Embracing ESG is not a vague distant goal, but something that immediately strengthens the resilience of our societies and companies.
At the start of the year, sustainability was at the top of the political agenda, with new climate initiatives ranging from the organisation of the COP 26 to the launch of the Green Deal in Europe. Sustainability was on the trajectory to the mainstream, with asset managers prioritising the integration of material environmental, social and governance (ESG) factors into existing investment solutions, while the development of new sustainable investment solutions continued to accelerate in response to ever-growing investor interest.
However, the COVID-19 crisis has unfortunately changed the priorities, with policymakers having no choice but to focus on crisis management and to redirect already scarce financial resources to support their economies. And, unlike many policy interventions in recent years, this public support has often been extended without any ESG requirements.
Has the pandemic slowed down the momentum for sustainable investing in the financial industry? Market flows suggest otherwise. In the U.S., for example, Morningstar reported almost USD 10 billion of inflows to sustainable open-end mutual funds and exchange-traded funds in Q1 2020, already over half the total for the whole of 2019.
For investors, we believe the crisis will ultimately accelerate the ESG agenda, with wide-ranging repercussions. Environment is, of course, only one aspect of the equation. The crisis also highlights the importance of social and governance factors, as companies with more of a longterm focus have proven to be more resilient so far.
In this piece, we analyse the implications of the COVID-19 crisis through the lens of sustainability, identifying both short-term repercussions and some fundamental long-term shifts in how ESG factors will be considered in the context of investment.
ENVIRONMENT: Loss of momentum outweighs short-term benefits, but long-term commitment remains intact
When thinking about the environmental impact of the COVID-19 crisis, the first conclusion is often that it is positive. Satellite images from the European Space Agency (ESA) and NASA show a substantial drop in nitrogen dioxide concentrations in many countries. In Europe, for example, ESA data shows levels were down 50% from mid-March to mid-April, vs. the same period a year ago, in cities such as Paris, Rome, Milan and Madrid.
Lockdown measures have forced many people to work from home, abandoning their daily car commute to the office. Industrial activity and coal consumption for energy generation have fallen substantially – down 13.5%1 and 8.9%2 in China, for example.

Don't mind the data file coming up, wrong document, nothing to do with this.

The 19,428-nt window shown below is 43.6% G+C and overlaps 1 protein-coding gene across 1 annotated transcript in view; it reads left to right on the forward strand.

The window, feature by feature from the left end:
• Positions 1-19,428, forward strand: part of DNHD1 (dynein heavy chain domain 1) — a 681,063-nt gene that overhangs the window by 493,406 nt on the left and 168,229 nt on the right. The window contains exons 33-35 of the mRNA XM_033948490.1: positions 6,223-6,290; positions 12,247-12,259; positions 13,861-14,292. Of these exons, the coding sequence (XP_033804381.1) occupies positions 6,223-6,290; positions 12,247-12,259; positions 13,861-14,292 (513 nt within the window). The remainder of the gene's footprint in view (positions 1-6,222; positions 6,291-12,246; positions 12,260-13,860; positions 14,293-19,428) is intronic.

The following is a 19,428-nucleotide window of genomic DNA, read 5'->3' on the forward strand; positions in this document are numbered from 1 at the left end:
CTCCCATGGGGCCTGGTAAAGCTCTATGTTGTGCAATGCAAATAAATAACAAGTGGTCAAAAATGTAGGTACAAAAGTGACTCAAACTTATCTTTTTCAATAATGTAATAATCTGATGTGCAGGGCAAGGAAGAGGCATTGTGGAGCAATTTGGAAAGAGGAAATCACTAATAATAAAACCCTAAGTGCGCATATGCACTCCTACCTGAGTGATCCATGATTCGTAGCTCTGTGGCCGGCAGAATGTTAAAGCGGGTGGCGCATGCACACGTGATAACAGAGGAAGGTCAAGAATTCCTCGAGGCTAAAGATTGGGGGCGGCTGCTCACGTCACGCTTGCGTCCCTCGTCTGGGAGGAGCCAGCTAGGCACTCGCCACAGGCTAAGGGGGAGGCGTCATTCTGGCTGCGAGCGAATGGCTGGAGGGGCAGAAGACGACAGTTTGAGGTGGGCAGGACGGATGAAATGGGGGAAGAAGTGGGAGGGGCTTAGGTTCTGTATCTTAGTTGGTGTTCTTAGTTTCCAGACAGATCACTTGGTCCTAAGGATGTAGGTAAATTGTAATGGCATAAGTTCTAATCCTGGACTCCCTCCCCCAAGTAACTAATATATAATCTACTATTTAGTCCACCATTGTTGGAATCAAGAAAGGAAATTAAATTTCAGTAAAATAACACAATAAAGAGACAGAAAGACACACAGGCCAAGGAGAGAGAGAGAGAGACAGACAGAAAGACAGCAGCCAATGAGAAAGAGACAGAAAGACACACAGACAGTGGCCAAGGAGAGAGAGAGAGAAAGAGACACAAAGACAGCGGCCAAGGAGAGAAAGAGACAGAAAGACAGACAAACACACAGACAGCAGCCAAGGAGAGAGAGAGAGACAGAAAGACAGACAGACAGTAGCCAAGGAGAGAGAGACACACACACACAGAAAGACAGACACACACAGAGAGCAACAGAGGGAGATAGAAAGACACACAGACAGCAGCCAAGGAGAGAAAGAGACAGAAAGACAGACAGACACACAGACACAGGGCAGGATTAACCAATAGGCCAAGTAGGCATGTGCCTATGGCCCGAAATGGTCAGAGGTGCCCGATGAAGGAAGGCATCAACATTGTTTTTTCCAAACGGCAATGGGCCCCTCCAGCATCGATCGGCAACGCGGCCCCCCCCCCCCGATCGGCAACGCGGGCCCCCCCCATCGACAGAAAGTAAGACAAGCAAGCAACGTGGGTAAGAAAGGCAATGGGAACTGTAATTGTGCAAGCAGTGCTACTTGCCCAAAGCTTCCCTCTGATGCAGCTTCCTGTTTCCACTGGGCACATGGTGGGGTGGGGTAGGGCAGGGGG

However, these short-term environmental benefits come with an important loss of momentum in the fight against climate change.
The COVID-19 crisis has led to the cancellation of many climate demonstrations and, more importantly, to the postponement of the COP 26 Climate Conference to 2021. This is a significant setback as the clock is ticking for the climate. The US National Oceanic and Atmosphere Administration recently announced that, according to its most recent measurements, 2020 could well be become the warmest year on record. We cannot afford to lose an additional year.
The short-term reduction in greenhouse gas emissions could also be overshadowed by a rapid rise in fossil fuel consumption as economies start to reopen and recover over the medium to long term – with low energy prices potentially exacerbating the increase. This was true for the 2008 financial crisis, when emissions initially fell to from 32 gigatonnes (2008) to 31.5 (2009) before rising again to 33.2 in 2010.
However, technological advances offer some hope. First, the cost of producing electricity from renewable power such as wind and solar is becoming increasingly competitive, as is the cost of battery storage (see Exhibit 1), which should help to contain the rise in greenhouse gases as economies recover. In addition, the significant volatility in oil prices just in the last few weeks adds to the pressure on oildependent nations to diversify their revenue sources, boding well for a greener future. The International Energy Agency predicts that revenues will drop by as much as 80% in 2020 vs. 2019 for the largest producers.
EXHIBIT 1: LITHIUM-ION BATTERY PRICE SURVEY RESULTS: VOLUMEWEIGHTED AVERAGE
Constant 2018$ per kWh
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